Backup solutions


(Don Surace) #1

Hello everyone! We’ve been using Crashplan as a backup solution for some time now, and it was all we ever needed. Crashplan is now discontinuing its service. Carbonite had been offered as a substitute but that seems very pricey as well. We are not a very large church, we would need to backup about 30-35 computers, mostly Mac’s and 2 file servers. With OneDrive syncing, we don’t have to rely on a backup service very often, but we do have to resort of it a few times per year. Crashplan was free for us, cost is very much an issue. What would you advise as a low cost full backup solution that basically provides similar service as Crashplan? Currently, we are backing up about 850 gigs. Any advice would be appreciated. Thanks guys!


(Joe Jarvis) #2

Can you just use the OneDrive Recycle bin option?


(Adam Scheuermann) #3

Since you’re set up with OneDrive already, I’d reiterate to users to put their documents in OneDrive and then pay the $20/m to cover the 2 file servers with Crashplan Pro. I think for the hands-off service CPP provides, that’s about as cheap as you can get it.

If photo/video libraries are a concern on workstations, you might choose to back up a select few in Crashplan as well, or even Time Machine to external HD.


(Wayne Scott) #4

My guess is that a lot of churches use Google G Suite for Non-Profits since it is free.

It includes 30G of storage per user so one option is to use Google Backup and Sync. I don’t currently do this, but would be interested in knowing how it works.

I use duplicacy and backup to a local NAS and a server at a remote location. But it could be simpler for non-technical users.


(Greg Brenneman) #5

For the servers you could use Cloudberry, and push the update to a OneDrive account just for backups. Besides data, Cloudberry can do full bare metal server backup. Cloudberry is a one time purchase of software. The Office 365 Business Essentials our church uses has a full 1TB of space per user.

  • Greg

(Greg Wilcox) #6

We use iDrive and BO about 1TB, best thing I can say is it works in the background, sends daily confirming emails and rarely needs attention. Very satisfied.


(Jeremy Nelson) #7

Just to be clear, CrashPlan is eliminating their “Home” service, not their “Small Business” service. At $10/month, it’s still a pretty good deal, and converting from the “Home” service to “Small Business” service seems to be rather straightforward:

https://support.crashplan.com/Subscriptions/Migrate_your_CrashPlan_for_Home_account_to_CrashPlan_for_Small_Business


(Tyler Turner) #8

I have found crash plan to throttle large uploads, so I use Cloud Berry to backup to Backblaze B2 storage.


(Isaac Johnson) #9

Okay, Onedrive or Google File Stream is not by itself a good backup strategy as an attacker can encrypt files and delete all previous versions if they have sufficient access rights. That moment the accountant falls for a phishing email and gives up API access to her O365 account you’re going to really wish you had a separate backup strategy! :tired_face:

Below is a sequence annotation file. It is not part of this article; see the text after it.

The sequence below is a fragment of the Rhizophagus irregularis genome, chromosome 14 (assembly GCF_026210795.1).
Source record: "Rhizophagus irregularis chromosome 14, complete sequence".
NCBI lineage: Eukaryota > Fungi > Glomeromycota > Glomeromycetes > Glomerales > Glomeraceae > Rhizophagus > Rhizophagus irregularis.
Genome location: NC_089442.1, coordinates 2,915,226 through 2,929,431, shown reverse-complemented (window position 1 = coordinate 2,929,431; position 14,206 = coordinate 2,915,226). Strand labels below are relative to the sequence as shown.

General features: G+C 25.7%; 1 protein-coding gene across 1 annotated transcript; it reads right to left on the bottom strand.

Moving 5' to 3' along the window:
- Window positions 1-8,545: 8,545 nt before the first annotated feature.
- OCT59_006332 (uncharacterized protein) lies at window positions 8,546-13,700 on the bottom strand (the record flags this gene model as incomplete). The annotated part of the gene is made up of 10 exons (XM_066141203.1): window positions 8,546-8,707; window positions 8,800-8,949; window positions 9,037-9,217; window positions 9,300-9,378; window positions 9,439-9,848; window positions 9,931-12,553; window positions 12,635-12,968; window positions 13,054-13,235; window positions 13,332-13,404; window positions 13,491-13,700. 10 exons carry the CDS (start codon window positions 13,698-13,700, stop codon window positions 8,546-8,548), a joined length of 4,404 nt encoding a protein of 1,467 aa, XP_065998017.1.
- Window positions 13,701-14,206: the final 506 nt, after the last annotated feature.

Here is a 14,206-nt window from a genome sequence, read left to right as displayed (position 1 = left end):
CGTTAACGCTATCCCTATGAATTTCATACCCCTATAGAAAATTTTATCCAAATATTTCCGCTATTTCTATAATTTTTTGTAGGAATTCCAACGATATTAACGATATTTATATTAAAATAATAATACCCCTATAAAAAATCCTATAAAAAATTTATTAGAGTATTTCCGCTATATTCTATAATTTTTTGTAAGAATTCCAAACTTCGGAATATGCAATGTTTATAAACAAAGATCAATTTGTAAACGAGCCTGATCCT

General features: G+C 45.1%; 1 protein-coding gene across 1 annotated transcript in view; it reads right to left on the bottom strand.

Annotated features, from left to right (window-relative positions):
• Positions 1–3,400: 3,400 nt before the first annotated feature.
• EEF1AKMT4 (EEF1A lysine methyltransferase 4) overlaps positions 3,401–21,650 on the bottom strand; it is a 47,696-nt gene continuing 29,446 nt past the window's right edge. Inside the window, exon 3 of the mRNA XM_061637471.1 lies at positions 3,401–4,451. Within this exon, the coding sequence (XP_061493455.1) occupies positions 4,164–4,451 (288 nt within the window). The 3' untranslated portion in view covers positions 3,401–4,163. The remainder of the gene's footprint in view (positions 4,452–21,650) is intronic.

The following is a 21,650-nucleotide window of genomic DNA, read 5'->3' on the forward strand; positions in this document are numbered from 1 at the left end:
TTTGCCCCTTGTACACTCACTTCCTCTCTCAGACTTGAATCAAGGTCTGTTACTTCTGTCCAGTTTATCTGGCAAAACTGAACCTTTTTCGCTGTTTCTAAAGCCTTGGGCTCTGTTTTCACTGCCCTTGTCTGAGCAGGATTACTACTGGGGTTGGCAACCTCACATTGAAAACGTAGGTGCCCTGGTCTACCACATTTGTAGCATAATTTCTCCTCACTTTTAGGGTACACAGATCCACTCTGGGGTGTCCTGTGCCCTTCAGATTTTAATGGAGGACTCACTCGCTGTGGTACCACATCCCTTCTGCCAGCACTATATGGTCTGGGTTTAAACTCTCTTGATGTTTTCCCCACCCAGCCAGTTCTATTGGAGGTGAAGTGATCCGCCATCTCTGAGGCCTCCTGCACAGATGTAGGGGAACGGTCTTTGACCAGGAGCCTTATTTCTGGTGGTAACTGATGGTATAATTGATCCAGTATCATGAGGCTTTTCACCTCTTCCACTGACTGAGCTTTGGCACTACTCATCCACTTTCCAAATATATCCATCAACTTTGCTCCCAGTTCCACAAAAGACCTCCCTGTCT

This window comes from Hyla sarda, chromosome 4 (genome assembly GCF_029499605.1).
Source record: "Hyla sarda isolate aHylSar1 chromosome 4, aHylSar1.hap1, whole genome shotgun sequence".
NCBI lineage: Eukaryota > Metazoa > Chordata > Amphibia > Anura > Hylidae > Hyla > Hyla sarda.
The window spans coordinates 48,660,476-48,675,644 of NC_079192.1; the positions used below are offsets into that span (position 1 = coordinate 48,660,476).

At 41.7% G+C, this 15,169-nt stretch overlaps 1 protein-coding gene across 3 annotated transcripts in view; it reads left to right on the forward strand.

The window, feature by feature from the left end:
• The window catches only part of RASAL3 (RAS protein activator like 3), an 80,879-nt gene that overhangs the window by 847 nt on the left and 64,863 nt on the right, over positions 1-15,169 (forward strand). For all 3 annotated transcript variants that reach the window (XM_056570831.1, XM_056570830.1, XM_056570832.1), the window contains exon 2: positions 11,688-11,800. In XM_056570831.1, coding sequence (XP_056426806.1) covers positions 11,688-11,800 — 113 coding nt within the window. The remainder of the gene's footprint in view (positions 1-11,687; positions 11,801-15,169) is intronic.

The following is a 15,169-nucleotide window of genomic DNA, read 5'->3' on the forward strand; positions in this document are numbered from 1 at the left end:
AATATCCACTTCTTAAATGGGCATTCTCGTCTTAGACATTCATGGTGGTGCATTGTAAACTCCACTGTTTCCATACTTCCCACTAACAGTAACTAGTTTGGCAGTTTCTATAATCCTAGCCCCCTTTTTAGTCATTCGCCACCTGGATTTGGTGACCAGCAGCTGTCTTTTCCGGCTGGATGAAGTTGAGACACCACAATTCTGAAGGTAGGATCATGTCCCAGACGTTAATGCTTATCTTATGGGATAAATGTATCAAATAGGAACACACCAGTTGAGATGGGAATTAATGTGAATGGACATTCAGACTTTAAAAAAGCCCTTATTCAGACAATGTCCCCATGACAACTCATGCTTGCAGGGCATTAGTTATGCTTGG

Anyhow, storage out on the cloud is probably cheapest on Backblaze B2 and it performs okay as long as you don’t need to do immediate disaster recovery. Veeam Free is good for backing things up inside the network and is probably the most reliable I’ve worked with but you need to build out some infrastructure to do an offsite backup. Duplicati is a very good FOSS backup client to backup directly to the cloud that if used in conjunction with B2 will be very cost effective.

If you just want to get something pretty much like Crashplan, Backblaze for business is $50/year which is pretty low, but you’ll beat costs and performance with Cloudberry or Duplicati to B2.


(Don Surace) #10

Thank you, everyone for the valuable advice, and for taking the time to help us out.


(Mark Simmons) #11

Don, we have a similar environment. Just a little larger scale. For a low cost solution a couple of 2 TByte drives and an image backup program will do the job.

One drive you can use to perform Time Machine backups of all your Macs and the PC backups and images too. PCs have their own backup solutions built in that you can direct to nested folders on the same drive. We keep one image of the standard Mac setup on the backup drive and then, exclude apps from the TM backup. That will conserve a lot of space.

Then use the second drive to make a copy of the backup drive and store it offsite. You could use a cloud based service, but this is a cheaper way to go.

Because of our larger scale, we use Lacie 2Big drives, but for your size a couple of 2 TByte drives will do. We use Intego Backup Manager Pro for the image backups, but there are lots of serviceable backup programs out there to do this. When you look at 2 TByte drives you’ll find many of them come with a backup program. This is probably a good low cost route for you to take.


(Katie Lemmenes) #12

We use G Suite for Non-Profits as well. This works great for the vast majority of our staff, as it works really well for smaller documents and files, and it’s my understanding that any documents created in Drive (ex: Google Docs, Google Sheets, etc.) don’t count toward your storage size.

However, our media staff need a more robust storage system, so we use Synology disk backup and Backblaze for them.

It really depends on your needs and the type of files you’re needing to backup!


(Optimus Prime) #13

Why no recommendations for Azure backup? Our $5K credit (free for NPOs) more than covers our small church’s needs with a VM (web and email lists server) and site backup.

We like it a lot.